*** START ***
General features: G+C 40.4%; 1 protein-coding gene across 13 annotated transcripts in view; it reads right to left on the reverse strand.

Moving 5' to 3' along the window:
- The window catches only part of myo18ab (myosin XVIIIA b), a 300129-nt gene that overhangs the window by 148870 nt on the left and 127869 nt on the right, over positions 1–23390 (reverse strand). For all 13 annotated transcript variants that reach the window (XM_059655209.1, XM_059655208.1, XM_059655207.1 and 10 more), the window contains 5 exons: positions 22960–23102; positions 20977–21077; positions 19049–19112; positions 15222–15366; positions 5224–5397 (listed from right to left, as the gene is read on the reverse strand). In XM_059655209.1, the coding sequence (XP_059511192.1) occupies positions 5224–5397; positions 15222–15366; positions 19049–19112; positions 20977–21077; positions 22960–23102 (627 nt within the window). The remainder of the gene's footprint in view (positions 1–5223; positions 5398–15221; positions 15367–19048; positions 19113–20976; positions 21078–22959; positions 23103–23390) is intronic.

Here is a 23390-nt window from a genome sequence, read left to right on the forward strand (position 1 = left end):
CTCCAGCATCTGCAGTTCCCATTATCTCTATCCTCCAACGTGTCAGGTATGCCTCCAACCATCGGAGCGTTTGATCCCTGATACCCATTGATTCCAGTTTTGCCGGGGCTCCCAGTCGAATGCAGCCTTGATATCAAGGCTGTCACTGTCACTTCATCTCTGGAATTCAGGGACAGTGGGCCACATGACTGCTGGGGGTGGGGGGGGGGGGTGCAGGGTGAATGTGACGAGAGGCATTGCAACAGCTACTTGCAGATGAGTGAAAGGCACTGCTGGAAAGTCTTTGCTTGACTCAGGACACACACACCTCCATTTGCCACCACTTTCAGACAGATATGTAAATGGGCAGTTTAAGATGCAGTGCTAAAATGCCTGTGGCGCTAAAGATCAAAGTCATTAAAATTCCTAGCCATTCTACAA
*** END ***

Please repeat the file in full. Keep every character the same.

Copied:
General features: G+C 40.4%; 1 protein-coding gene across 13 annotated transcripts in view; it reads right to left on the reverse strand.

Moving 5' to 3' along the window:
- The window catches only part of myo18ab (myosin XVIIIA b), a 300129-nt gene that overhangs the window by 148870 nt on the left and 127869 nt on the right, over positions 1–23390 (reverse strand). For all 13 annotated transcript variants that reach the window (XM_059655209.1, XM_059655208.1, XM_059655207.1 and 10 more), the window contains 5 exons: positions 22960–23102; positions 20977–21077; positions 19049–19112; positions 15222–15366; positions 5224–5397 (listed from right to left, as the gene is read on the reverse strand). In XM_059655209.1, the coding sequence (XP_059511192.1) occupies positions 5224–5397; positions 15222–15366; positions 19049–19112; positions 20977–21077; positions 22960–23102 (627 nt within the window). The remainder of the gene's footprint in view (positions 1–5223; positions 5398–15221; positions 15367–19048; positions 19113–20976; positions 21078–22959; positions 23103–23390) is intronic.

Here is a 23390-nt window from a genome sequence, read left to right on the forward strand (position 1 = left end):
CTCCAGCATCTGCAGTTCCCATTATCTCTATCCTCCAACGTGTCAGGTATGCCTCCAACCATCGGAGCGTTTGATCCCTGATACCCATTGATTCCAGTTTTGCCGGGGCTCCCAGTCGAATGCAGCCTTGATATCAAGGCTGTCACTGTCACTTCATCTCTGGAATTCAGGGACAGTGGGCCACATGACTGCTGGGGGTGGGGGGGGGGGGTGCAGGGTGAATGTGACGAGAGGCATTGCAACAGCTACTTGCAGATGAGTGAAAGGCACTGCTGGAAAGTCTTTGCTTGACTCAGGACACACACACCTCCATTTGCCACCACTTTCAGACAGATATGTAAATGGGCAGTTTAAGATGCAGTGCTAAAATGCCTGTGGCGCTAAAGATCAAAGTCATTAAAATTCCTAGCCATTCTACAA